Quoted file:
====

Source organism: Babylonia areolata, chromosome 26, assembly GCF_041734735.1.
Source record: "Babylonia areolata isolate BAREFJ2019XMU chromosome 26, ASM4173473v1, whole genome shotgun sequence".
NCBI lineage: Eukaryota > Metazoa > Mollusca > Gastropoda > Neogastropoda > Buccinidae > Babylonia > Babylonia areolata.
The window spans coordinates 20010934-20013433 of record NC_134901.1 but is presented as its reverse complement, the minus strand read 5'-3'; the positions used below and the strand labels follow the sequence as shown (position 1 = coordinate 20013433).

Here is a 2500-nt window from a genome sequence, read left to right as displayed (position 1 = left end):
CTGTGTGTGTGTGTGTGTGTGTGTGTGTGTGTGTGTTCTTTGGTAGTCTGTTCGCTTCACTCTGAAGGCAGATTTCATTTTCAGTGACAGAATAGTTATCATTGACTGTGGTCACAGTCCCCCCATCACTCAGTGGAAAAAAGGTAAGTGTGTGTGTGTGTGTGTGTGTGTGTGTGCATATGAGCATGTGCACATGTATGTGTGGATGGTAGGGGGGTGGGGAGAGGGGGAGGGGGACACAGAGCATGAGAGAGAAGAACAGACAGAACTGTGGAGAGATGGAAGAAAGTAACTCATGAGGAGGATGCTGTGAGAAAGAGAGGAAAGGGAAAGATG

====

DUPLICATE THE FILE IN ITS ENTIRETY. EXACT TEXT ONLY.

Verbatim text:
Source organism: Babylonia areolata, chromosome 26, assembly GCF_041734735.1.
Source record: "Babylonia areolata isolate BAREFJ2019XMU chromosome 26, ASM4173473v1, whole genome shotgun sequence".
NCBI lineage: Eukaryota > Metazoa > Mollusca > Gastropoda > Neogastropoda > Buccinidae > Babylonia > Babylonia areolata.
The window spans coordinates 20010934-20013433 of record NC_134901.1 but is presented as its reverse complement, the minus strand read 5'-3'; the positions used below and the strand labels follow the sequence as shown (position 1 = coordinate 20013433).

Here is a 2500-nt window from a genome sequence, read left to right as displayed (position 1 = left end):
CTGTGTGTGTGTGTGTGTGTGTGTGTGTGTGTGTGTTCTTTGGTAGTCTGTTCGCTTCACTCTGAAGGCAGATTTCATTTTCAGTGACAGAATAGTTATCATTGACTGTGGTCACAGTCCCCCCATCACTCAGTGGAAAAAAGGTAAGTGTGTGTGTGTGTGTGTGTGTGTGTGTGCATATGAGCATGTGCACATGTATGTGTGGATGGTAGGGGGGTGGGGAGAGGGGGAGGGGGACACAGAGCATGAGAGAGAAGAACAGACAGAACTGTGGAGAGATGGAAGAAAGTAACTCATGAGGAGGATGCTGTGAGAAAGAGAGGAAAGGGAAAGATG